Sunday, January 4, 2015

All is Grace

"Few souls understand what God would accomplish in them if they were to abandon themselves unreservedly to Him and if they were to allow His grace to mold them accordingly."  St. Ignatius Loyola's words would take a life time to understand, and for most of us, even then, their meaning would escape us.

God only knows how to give without conditions, this is grace: free and unmerited  gift of God.   We are not able to receive because we do not allow him to embrace us. In the Seoul Bulletin a poet writes about  the light  that entered her life. In the most difficult of situations there has been the flicker of light that she was able to see and has given her hope even when hope seemed impossible. Complete despair does not exist for a small flicker of light will make its appearance. No matter how difficult it is to believe she continues to believe. She has the  flicker of light and her belief which gives her life.

Searching is a trait that we hear a lot about these days. We have the search for 'well being' for 'healing', a spirituality without religion which will fill the needs of the searchers. Those  who have had the time to look over their lives and those of others quickly realize  that we don't achieve happiness with what is external, no matter what it is. Happiness comes from inside oneself. And  even the young people understand that without a minimum of self discipline they will destroy themselves, and  harm  those they love. Searching is an important part of life, but for a Christian we know that God  searches for us, seeks to embrace us, and to give us of himself. Our answer is the 'fiat'.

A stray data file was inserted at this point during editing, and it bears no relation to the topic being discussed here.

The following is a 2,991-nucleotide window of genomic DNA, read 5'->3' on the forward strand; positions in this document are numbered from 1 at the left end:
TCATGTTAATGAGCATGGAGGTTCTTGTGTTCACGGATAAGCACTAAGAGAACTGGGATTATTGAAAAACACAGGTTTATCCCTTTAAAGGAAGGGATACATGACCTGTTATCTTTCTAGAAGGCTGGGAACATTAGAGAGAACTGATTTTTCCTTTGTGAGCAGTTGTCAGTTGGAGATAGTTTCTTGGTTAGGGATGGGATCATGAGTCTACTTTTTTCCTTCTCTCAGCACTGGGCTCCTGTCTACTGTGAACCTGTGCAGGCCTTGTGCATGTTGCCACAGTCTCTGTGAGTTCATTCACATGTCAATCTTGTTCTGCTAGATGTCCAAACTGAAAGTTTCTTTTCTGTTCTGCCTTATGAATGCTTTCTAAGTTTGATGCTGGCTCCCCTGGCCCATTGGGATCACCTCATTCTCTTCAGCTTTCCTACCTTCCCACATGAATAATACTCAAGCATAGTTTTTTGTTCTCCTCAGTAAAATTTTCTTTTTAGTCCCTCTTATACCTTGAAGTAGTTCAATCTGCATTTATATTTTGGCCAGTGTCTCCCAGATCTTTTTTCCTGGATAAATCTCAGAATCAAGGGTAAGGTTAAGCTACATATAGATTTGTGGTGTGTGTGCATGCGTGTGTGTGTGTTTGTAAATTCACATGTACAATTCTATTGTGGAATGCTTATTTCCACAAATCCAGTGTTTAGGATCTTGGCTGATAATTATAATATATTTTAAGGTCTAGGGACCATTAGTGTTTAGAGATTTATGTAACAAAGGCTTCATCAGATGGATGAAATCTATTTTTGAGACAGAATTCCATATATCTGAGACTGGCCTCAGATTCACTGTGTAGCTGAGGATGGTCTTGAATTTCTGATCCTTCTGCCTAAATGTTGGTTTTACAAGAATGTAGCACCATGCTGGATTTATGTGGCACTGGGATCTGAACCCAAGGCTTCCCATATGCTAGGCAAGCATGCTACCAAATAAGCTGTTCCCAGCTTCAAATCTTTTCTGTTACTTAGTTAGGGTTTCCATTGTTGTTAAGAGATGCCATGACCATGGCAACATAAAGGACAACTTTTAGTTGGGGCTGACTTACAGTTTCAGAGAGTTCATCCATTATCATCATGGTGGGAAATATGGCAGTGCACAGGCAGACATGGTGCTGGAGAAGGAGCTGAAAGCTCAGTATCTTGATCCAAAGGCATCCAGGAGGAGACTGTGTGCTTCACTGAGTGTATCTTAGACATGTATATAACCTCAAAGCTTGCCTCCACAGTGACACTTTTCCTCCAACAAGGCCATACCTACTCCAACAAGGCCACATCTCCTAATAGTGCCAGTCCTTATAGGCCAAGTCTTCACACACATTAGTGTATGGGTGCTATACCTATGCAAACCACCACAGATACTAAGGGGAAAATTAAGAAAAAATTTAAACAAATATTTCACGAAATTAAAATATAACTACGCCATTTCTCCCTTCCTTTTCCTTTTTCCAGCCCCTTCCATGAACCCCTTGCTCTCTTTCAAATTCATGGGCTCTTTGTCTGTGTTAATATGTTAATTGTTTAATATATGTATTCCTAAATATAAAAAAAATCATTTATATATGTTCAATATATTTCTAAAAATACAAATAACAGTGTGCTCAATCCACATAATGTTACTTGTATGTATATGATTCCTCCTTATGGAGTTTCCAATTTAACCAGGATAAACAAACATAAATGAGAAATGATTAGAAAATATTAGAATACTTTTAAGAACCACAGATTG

We go in search for answers to our angst,  while  God's  grace is wanting to fill us but we do not understand. Today is the  Feast of the Epiphany and we have the three wise men who  were searching, and found what they were looking for by following the light and willing to be led. 

They were humble, opened to ask questions, and wise enough not to trust those unworthy of trust. The story of the Epiphany has meant a great deal to Christians from the very beginning because of the message that it has to offer. Those who had  the opportunities to see the light did not, and those who did  see the light  were moved to follow. All is grace, and one of our greatest tragedies is not to realize this very central truth of Christianity. We go in search for something that we should already possess, one of the great paradoxes of life.

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